As for the Dance of the Jackal, the nyanga’s part, and the bestial common climax, every magistrate and native commissioner knows perfectly well that it is a fact, along with many others of the same kidney.
But that awful lycanthropic thing: did that take place?
Is mass hypnotism possible? Could the trance of the nyanga have induced so real an image of a thing which did not actually occur? All my experience rebels against so convenient and specious an “explanation”.
There remain a hundred unanswerables.
Perhaps this is significant. The following day a girl was brought to me on a stretcher, desperately ill. Her flanks were deeply scarred by jackal claws: there was abundant evidence that she had been brutally assaulted and, in the polite language of the journalists, “interfered with”.
She told the very usual story that she had been carried off by baboons and raped by the whole baboon village. They were NOT baboon scratches. Witchcraft and Magic of Africa, pp 32–33
An excerpt from Melland’s In Witch-Bound Africa
The witch-doctor undertakes this test [Chisoko] at night. The people having been summoned, sit round him, and he dances, singing his incantations. He has with him a basket, in which are placed medicines. After much singing, he takes the basket and places it on the head of a member of the audience (resting on the head, not reversed and placed over it). The basket still contains the medicines: the doctor then says: “If you are innocent, the basket will come off,” and pulling the basket from the head of the person being tried (who is still sitting) it comes away easily. When the guilty person is reached, the basket sticks to his (her) head, so that when the doctor tries to pull it off it will not come away, but, instead, pulls him (her) up from the ground. Walking backwards—facing the person who is being tried—the doctor thus raises him (her) and pulls him (her) all over the space where the trial is being held.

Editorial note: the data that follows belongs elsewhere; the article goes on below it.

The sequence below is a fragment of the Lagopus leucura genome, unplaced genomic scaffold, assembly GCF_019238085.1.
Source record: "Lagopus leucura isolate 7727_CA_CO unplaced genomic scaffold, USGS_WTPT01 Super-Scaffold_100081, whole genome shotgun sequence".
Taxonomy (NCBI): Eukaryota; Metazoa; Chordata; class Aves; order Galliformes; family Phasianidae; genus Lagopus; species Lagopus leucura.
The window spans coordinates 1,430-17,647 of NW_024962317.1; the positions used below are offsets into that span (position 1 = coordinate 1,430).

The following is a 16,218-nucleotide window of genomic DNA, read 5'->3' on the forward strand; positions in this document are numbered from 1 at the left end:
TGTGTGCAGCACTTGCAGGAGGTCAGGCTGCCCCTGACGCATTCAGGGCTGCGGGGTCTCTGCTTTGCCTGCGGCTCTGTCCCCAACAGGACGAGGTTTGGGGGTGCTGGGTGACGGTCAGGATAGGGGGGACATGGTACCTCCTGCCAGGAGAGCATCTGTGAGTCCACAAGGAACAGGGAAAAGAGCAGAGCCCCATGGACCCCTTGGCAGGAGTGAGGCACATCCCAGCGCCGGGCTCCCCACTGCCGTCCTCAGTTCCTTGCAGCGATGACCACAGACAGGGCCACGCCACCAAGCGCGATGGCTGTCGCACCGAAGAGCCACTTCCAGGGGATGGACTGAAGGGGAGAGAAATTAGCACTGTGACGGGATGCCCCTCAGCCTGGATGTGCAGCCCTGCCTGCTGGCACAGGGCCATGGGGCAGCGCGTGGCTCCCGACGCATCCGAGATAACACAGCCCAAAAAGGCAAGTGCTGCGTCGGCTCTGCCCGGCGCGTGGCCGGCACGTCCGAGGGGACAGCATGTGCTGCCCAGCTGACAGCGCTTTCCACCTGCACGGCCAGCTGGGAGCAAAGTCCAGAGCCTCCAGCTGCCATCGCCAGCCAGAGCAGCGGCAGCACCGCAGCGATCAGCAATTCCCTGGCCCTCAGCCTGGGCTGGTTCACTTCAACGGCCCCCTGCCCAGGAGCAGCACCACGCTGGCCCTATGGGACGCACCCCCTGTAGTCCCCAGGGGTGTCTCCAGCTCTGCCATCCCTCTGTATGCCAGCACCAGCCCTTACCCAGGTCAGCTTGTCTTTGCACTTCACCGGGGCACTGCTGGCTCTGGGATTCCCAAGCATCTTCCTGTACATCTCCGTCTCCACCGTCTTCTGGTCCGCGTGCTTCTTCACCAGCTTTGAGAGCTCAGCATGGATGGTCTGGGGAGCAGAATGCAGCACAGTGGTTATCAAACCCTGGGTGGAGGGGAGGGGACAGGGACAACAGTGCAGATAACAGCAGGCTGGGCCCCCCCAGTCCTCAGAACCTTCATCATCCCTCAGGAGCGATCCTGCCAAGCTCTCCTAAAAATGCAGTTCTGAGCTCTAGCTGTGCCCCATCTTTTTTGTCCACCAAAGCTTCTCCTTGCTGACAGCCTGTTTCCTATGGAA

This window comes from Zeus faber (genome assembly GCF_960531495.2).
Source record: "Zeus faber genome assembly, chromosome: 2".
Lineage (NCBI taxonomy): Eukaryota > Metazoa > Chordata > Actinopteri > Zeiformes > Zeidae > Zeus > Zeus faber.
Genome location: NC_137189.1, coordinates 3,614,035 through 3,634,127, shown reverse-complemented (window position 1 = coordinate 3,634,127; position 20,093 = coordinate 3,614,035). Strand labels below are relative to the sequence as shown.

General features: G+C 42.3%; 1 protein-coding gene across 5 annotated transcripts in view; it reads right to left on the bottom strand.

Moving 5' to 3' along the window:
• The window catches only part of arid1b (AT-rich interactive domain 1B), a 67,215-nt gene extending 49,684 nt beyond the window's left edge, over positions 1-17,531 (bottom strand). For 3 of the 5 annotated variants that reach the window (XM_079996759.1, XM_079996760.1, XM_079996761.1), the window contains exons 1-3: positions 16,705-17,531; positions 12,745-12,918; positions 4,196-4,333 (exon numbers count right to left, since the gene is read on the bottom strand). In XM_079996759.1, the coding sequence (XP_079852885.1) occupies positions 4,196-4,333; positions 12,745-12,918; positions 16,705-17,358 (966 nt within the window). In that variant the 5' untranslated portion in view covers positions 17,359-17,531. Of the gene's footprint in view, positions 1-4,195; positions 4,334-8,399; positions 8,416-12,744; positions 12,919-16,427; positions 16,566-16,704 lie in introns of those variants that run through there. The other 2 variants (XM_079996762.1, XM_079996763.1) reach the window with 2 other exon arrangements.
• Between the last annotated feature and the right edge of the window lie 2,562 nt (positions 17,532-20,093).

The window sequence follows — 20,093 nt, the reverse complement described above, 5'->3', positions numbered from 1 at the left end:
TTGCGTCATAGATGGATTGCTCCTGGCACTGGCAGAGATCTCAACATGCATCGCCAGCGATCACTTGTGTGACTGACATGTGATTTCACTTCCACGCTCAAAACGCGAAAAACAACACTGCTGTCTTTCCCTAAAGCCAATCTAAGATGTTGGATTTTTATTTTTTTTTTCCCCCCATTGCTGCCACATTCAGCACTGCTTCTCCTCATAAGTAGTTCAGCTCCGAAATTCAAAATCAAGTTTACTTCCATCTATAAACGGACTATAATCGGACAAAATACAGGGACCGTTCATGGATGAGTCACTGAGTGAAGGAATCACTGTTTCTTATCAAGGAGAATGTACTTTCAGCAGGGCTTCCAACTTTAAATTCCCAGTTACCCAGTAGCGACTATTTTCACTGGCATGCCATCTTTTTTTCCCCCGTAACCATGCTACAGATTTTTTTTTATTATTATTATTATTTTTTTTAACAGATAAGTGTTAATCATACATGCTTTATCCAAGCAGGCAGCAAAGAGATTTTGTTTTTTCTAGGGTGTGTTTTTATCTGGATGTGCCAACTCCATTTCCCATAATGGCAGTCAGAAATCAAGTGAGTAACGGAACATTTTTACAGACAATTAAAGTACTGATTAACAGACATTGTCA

This trial is used for serious cases of witchcraft such as owning and using tuyewera or mulombe, and the punishment is death (by beating to death and burning; or by burning to death). In Witch-Bound Africa, pp 226–227
Around the interwebs
There is a lot of interesting stuff easily found on Google. One place that yields especially fruitful accounts is Reddit; for example, the skinwalkers subreddit has many stories of varying quality.
Patrick Chan also has a handy compilation of excerpts from Clyde Kluckhohn’s Navajo Witchcraft—though the information in his book is not based on eyewitness accounts from what I can tell.
How you evaluate these sorts of stories somewhat depends on how you evaluate testimonial evidence in general. Obviously they could all be made up whole cloth; or some could be the the ravings of crazy people; or just embellished stories of unusual but natural events; or some could be completely true. Many of them have the ring of truth to my ear, but I would much rather see a proper research project done on this.
The balance between skepticism and credulity
One important caveat to bear in mind is that people may recount a story faithfully, yet interpret events quite wrongly. To take a simple yet highly analagous example, many people think David Blaine can really levitate. But since Blaine is a professional magician, we can safely say that it is just a trick—something other professional magicians will attest. In the same way, I suspect a lot of the stories you’ll find online are of this nature, and that too much credit is given to supernatural explanations by at least some Christians.
However, healthy skepticism does not rule out supernatural power, even if most accounts of supernatural events are spurious, or attributable to natural trickery.